I could go on and on about the problems with Attack of the Clones.  Has Anakin truly not been back to see his mother, or laid eyes on Padmé, in over ten years?  Why do the Jedi gloss over the accusation that they are the ones responsible for creating a clone army?  Look, it is as bad as The Phantom Menace, and some might even argue worse.  What I am going to pick on today in Attack of the Clones is the relationship between Anakin and Padmé.  In my review of The Phantom Menace, I mentioned that it is strange that they would set up such a large age disparity between the future parents of Luke Skywalker (Mark Hamill) and Leia Organa (Carrie Fisher).  Still, the potential problems in such a situation are not the sole purview of Catholic advice on dating and marriage.  Anyone with functioning logic centers can see the danger, if not on a galactic scale as in the movies.  It gets worse in Attack of the Clones.  Again, you do not have to be Catholic to know that perhaps someone who unabashedly supports authoritarianism, particularly when you seem dedicated to the principles of democracy, is not the right person for you.  I guess she is blinded by love, even though she states her aversion to this idea?  At any rate, the biggest problem for this Catholic is that they get married in secret.  Anakin is a Jedi, and they have codes in regards to such attachments.  This is not too dissimilar to the way Catholic clergy ask their adherents to take a vow of celibacy.  There is a reason for making this kind of commitment.  A Catholic monk does so in order to devote themselves to the Kingdom of God.  A Jedi does so in order to not have the potential distraction of having to choose between duty to the galaxy and their family.  I understand the principle in a way that Anakin does not, and as such I do not have a ton of sympathy for him as a character.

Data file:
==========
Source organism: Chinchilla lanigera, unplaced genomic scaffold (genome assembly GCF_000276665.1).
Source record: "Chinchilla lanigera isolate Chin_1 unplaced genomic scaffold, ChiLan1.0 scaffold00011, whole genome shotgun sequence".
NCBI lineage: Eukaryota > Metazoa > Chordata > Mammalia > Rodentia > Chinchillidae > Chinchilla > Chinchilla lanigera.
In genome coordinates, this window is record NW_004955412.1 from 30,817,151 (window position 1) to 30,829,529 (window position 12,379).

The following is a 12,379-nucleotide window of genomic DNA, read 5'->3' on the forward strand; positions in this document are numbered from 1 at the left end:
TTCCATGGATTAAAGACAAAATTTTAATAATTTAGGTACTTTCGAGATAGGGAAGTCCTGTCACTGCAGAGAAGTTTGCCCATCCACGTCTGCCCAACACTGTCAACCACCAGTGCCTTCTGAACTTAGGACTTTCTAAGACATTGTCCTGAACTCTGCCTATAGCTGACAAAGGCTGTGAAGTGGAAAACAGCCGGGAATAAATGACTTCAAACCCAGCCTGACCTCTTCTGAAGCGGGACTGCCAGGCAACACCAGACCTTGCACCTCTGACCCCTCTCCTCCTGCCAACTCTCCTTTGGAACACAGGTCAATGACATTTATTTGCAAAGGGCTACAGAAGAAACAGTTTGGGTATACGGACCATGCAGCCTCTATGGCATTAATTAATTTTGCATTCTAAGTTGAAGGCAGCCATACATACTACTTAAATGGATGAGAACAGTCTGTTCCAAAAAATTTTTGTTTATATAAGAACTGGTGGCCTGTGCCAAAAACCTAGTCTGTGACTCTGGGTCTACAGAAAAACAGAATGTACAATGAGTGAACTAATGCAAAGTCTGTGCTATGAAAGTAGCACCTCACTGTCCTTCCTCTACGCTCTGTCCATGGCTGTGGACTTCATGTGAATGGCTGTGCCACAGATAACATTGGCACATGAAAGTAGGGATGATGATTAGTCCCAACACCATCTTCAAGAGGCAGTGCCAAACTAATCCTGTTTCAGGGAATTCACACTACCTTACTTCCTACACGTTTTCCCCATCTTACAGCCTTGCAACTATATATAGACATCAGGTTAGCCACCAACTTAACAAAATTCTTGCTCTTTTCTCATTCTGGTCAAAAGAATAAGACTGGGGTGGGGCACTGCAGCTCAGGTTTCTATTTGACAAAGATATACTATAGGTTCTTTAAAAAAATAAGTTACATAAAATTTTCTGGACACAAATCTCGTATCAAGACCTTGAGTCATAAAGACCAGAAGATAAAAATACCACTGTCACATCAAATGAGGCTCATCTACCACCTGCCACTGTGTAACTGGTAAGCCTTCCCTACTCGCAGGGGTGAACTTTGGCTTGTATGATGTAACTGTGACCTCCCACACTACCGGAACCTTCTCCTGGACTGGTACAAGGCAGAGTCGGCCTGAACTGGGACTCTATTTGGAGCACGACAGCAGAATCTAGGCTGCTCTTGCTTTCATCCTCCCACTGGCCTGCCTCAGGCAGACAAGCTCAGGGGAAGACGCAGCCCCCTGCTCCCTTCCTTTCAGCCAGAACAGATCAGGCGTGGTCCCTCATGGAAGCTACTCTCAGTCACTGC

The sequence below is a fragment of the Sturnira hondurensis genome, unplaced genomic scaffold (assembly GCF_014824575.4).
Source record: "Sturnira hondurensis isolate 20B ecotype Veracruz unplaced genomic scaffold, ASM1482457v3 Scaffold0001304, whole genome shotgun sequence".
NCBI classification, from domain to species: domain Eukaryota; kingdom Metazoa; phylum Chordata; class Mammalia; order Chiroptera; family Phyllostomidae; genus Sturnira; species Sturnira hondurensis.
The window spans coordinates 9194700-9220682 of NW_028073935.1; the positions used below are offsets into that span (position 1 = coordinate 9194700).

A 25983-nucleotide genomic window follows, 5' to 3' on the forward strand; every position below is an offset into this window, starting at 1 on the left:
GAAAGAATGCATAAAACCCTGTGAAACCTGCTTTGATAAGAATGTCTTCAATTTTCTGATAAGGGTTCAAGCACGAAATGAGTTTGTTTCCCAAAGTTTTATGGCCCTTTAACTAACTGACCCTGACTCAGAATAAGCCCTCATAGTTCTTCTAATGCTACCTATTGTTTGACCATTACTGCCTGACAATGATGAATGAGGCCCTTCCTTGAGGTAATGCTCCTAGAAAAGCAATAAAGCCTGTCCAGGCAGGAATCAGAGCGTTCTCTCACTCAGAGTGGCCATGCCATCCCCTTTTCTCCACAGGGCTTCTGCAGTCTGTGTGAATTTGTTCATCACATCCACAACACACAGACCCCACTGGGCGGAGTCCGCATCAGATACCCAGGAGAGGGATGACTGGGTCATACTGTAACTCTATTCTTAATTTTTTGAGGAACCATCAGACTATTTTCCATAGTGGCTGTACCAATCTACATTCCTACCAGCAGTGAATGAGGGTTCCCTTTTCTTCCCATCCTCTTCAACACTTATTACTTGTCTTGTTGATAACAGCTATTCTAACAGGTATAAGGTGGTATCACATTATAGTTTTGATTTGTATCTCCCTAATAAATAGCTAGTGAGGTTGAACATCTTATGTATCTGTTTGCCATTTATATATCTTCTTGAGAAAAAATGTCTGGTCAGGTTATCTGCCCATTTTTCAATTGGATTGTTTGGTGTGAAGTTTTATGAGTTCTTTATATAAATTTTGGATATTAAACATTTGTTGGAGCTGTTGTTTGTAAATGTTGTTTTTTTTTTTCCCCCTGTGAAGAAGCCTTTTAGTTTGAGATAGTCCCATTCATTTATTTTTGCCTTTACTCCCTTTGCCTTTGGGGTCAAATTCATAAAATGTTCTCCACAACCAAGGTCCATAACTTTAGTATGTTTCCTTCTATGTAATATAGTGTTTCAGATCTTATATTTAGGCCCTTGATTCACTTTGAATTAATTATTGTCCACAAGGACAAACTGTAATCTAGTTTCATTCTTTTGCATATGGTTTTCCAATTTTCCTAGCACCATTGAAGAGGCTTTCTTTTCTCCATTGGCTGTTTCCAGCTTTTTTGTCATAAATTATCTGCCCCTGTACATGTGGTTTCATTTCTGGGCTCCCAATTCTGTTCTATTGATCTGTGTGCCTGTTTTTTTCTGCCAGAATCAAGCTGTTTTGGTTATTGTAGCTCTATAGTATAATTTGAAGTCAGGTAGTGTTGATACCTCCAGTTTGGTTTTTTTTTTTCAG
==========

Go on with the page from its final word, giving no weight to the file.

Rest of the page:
It is because these characters, and this is especially true for Attack of the Clones, do not have much reason to like them that makes this movie perhaps the most flawed.  Anakin is supposed to be a hero, but his selfish acts complicate our view of him.  Obi-Wan is not the most patient guide either, so that is a strike against him for me in this film.  I appreciate the Jedi because they remind me of Catholic monks, and because they have a clear sense of right and wrong.  They are guided by the Force, whereas in reality we have God.  It is hard to imagine God telling somebody to commit genocide, no matter what history might tell you.